Country Women Gather in Parkes
Maureen Salmon gives a report on the 2019 Rural School of Faith Leadership which she attended recently as the representative of the Sisters of St Joseph of Lochinvar.
The Bushman’s Motor Inn in Parkes was the venue for Stage 3 of the current series of the Rural School of Faith Leadership from 5th to 7th April. The nineteen women who gathered with the presenters, masseurs and members of the organising committee were eager to renew the friendships formed at the two preceding schools. This 2019 school completed the third series of Rural Schools, each of which was composed of a weekend over three years. The first of the Rural Schools was held in Dubbo in 2010.
The purpose of the 2019 Rural School was to offer women in rural and remote communities the chance to develop their understanding of our Baptismal call to be joyful missionary disciples, as encouraged Pope Francis, in their own situation. For the Josephite Sisters, the Rural School is one way of expressing our commitment to be with rural families and communities in the face of having to withdraw from a number of our country communities.
The organising committee is composed of three Sisters of St Joseph and four women who have completed a full series of the Rural School and come from Ardlethan, Mudgee, Tullamore and St George (just over the border in Queensland).
The women mostly came from the diocese of Wilcannia-Forbes, the vast diocese that is roughly half the state in area. They came from Walgett, Dubbo, Brewarrina, Trundle, Wellington, Parkes, Collarenebri, Temora and Forbes. Others beyond the diocese came from Mudgee, Ariah Park, Mirrool and Perthville.
One of the highlights of the weekend is always the sharing of experiences. This year two of the women spoke about their travels: Stella to the Holy Land and Jordon and Therese to Kenya for the ordination of a local man for the Wilcannia- Forbes diocese. What diverse, yet memorable destinations!!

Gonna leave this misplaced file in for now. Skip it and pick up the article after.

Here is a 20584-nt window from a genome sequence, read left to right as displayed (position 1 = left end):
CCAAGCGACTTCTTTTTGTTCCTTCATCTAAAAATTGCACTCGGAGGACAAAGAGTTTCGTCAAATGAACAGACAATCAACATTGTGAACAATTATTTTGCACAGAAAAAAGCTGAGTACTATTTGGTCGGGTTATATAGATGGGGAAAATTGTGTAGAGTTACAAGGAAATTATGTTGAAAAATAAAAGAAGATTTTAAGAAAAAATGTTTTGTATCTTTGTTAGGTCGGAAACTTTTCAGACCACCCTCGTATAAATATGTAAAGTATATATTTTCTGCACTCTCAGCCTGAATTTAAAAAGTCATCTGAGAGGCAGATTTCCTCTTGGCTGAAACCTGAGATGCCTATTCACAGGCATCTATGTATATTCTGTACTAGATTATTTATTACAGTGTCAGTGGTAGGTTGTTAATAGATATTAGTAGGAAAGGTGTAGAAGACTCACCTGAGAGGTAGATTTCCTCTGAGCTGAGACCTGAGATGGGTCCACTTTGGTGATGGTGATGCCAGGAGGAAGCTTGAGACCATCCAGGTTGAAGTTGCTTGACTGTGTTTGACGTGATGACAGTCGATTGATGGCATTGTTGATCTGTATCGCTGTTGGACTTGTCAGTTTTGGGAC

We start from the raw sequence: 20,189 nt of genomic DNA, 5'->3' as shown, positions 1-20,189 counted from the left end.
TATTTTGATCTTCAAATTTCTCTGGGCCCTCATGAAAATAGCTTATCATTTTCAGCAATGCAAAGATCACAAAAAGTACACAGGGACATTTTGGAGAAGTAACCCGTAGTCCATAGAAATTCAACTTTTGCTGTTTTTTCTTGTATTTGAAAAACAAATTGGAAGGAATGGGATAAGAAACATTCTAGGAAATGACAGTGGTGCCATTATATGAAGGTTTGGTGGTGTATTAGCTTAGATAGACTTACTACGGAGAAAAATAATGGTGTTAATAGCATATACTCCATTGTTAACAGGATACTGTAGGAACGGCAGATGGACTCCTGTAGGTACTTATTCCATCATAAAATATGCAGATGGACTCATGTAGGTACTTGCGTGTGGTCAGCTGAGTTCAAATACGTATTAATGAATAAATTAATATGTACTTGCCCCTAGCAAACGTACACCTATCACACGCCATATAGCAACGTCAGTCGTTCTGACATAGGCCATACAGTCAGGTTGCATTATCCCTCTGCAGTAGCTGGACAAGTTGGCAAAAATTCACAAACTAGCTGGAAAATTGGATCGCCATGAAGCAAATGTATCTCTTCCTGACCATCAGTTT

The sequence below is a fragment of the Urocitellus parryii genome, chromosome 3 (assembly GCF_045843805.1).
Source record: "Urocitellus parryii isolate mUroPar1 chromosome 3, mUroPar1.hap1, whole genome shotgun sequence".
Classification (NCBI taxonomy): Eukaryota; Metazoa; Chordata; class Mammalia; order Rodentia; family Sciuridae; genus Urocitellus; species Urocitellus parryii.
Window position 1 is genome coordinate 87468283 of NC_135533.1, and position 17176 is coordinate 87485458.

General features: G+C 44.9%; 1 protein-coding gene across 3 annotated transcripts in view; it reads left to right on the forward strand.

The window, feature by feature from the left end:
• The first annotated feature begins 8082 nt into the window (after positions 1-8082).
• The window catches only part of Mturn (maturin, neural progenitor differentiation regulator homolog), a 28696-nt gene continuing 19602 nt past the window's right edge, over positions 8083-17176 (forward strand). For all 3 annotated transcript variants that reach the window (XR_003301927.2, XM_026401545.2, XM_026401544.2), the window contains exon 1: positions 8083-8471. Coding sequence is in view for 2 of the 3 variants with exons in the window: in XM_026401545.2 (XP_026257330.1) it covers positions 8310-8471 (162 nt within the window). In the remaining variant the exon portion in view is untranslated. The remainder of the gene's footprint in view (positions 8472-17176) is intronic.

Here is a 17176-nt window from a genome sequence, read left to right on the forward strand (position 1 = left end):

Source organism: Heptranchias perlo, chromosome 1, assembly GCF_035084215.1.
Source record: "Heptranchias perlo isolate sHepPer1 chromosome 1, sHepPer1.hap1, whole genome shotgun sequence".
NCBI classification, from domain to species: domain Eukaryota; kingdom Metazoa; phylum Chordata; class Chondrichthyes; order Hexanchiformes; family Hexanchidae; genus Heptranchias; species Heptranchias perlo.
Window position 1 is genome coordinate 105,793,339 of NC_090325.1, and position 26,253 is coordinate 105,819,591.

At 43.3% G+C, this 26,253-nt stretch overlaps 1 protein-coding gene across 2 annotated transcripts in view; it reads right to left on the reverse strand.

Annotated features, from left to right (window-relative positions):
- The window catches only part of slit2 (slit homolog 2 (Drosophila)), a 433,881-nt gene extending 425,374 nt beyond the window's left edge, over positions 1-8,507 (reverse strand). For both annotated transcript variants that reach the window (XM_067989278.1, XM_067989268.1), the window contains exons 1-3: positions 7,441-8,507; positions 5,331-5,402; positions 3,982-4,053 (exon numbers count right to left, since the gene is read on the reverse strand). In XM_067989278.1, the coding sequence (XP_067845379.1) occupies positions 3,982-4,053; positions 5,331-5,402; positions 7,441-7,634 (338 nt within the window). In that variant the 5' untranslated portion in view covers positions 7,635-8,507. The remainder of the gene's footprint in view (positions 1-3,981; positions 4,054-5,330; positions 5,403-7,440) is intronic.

Sr Virginia Bourke rsj was the main presenter and her sessions entitled Never Dry developed the idea that we never dry off from the waters of Baptism. This has implications for the way we live our lives, personally and in community. Another session by two members of the organising committee who come from small communities, shared how to conduct a Liturgy of the Word with Communion on Sundays when no priest is available to preside in their communities. A very different segment was provided by a group of Indigenous women from Walgett who played a video showing a timeline of the efforts of the Aboriginal people, over many years to gain recognition in our Constitution. All were moved by the presentation and left with a desire to see real and lasting change in our society regarding our First Peoples.
The weekend finished with a Closing Ritual where the women were presented with certificates of achievement and missioned to go forth to live as joyful missionary disciples.
I will leave the conclusion to three women who travelled home together. They wrote: The presentations, along with the input of all the women attending the school, provided us with a wonderful space to learn and discuss some of the most pressing issues facing our Church at present. We have come away with a renewed sense of our identity as Catholic women and, most importantly, the Body of Christ itself.